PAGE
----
Is there a link between vulnerability, engagement and productivity? Oh yes ! Great article by Beth Miller for Entrepreneur.

Has your team been underperforming and not meeting your expectations? One of the root causes of poor team performance is low engagement by employees.

Now, there are a multitude of reasons that cause employee disengagement, but poor leadership is a big one. And one of the factors behind poor leadership, which leaders themselves often overlook, is their inbility to let themselves be vulnerable. How is vulnerability a leadership attribute that impacts engagement?

The answer is that being vulnerable allows a leader to emotionally connect with employees. And when employees have a strong emotional connection to a manager or CEO, they will walk through fire for them.

A great example of the power of vulnerability comes from entrepreneur Archana Patchirijan, founder of Hubbl, who announced to her team that she had to let all of them go because the company had run out of cash. Her employees refused to hear it. In fact, they said they were willing to have their pay cut in half in order to keep the company afloat.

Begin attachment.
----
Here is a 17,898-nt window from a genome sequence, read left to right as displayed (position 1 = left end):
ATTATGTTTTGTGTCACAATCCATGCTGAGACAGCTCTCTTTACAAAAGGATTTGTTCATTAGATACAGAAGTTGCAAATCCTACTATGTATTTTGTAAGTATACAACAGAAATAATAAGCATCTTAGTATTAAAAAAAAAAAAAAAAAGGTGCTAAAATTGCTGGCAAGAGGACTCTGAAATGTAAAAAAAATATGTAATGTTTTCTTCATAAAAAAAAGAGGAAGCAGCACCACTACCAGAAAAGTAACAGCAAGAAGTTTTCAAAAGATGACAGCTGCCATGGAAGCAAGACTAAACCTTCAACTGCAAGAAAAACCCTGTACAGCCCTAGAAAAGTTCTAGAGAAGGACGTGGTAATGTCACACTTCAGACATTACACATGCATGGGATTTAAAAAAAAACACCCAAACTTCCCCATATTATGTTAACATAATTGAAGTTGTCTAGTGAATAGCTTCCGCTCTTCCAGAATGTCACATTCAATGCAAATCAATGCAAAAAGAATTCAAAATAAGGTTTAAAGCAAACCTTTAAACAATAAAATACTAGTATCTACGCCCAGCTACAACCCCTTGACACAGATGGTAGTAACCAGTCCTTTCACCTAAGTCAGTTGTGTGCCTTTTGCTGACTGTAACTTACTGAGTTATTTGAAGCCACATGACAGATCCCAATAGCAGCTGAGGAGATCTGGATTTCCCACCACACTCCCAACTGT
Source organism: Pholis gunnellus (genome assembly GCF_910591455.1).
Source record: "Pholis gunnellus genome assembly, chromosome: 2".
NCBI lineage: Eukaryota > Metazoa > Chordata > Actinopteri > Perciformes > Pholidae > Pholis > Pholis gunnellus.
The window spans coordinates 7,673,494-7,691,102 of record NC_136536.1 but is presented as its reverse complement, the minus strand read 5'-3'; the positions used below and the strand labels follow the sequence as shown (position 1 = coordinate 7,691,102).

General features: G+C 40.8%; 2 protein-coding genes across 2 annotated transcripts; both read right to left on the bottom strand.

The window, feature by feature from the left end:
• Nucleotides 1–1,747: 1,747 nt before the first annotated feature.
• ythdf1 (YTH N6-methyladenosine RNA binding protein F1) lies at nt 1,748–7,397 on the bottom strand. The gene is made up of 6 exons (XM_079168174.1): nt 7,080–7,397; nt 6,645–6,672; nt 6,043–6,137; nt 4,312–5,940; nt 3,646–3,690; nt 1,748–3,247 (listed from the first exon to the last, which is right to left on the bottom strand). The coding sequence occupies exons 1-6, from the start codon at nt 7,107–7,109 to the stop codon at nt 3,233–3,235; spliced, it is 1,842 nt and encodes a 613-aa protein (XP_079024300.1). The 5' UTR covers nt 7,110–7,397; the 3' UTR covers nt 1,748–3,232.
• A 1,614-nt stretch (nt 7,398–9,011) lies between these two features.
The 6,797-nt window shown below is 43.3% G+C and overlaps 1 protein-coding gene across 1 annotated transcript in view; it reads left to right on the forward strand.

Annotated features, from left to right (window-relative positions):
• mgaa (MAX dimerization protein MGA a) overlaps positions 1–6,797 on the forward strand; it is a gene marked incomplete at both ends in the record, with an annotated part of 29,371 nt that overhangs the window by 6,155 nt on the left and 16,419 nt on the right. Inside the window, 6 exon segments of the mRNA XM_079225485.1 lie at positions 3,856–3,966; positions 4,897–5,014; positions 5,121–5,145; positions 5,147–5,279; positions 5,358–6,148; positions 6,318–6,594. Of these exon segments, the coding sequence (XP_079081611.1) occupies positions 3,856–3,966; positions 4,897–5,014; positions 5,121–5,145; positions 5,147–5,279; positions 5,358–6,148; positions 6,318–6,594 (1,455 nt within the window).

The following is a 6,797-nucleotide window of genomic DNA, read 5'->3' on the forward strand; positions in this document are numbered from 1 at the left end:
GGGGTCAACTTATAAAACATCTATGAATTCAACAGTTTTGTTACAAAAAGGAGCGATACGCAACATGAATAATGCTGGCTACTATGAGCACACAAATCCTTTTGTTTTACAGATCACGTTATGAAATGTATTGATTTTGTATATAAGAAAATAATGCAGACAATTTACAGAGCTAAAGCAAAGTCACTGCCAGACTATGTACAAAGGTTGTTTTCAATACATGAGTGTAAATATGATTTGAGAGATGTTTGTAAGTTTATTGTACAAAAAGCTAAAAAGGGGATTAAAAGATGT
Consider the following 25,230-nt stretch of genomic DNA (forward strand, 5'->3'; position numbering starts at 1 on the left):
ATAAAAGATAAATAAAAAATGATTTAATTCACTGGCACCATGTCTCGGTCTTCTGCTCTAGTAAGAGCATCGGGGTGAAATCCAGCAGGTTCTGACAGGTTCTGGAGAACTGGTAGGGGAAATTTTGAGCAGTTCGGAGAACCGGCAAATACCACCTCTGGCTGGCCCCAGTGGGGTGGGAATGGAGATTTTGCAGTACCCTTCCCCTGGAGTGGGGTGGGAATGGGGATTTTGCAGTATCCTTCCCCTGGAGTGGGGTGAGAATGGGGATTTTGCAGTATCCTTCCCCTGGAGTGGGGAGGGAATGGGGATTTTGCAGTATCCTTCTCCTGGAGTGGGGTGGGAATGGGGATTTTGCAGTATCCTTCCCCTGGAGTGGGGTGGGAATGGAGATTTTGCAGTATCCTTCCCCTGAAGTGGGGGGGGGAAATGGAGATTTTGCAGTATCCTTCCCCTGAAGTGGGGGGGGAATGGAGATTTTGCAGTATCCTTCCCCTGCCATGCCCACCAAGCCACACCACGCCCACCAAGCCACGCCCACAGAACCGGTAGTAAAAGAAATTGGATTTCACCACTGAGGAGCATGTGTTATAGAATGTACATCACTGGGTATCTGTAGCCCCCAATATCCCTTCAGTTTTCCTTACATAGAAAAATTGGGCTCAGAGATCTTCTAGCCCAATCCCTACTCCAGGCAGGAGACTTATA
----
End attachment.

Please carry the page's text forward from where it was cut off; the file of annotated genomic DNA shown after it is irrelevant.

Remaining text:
Why would all of these highly skilled engineers do this? They did it because they’d witnessed Patchirajan sharing her doubts along the way and treating each employee like a family member.

What does vulnerability from you, as leader, look like to employees? It means they see you as being honest when you admit you have doubts and don’t have all of the answers. It means admitting and owning the mistakes you have made, large and small.

Leaders also demonstrate vulnerability when they have the courage to be human and show their emotions in a purposeful way, sharing their personal stories, which connect emotionally to other people.

Vulnerability is not a sign of weakness or being submissive, and it’s not about sharing your deepest, most personal secrets. When purposeful, vulnerability is a strength that can provide the leaders expressing it with a number of benefits.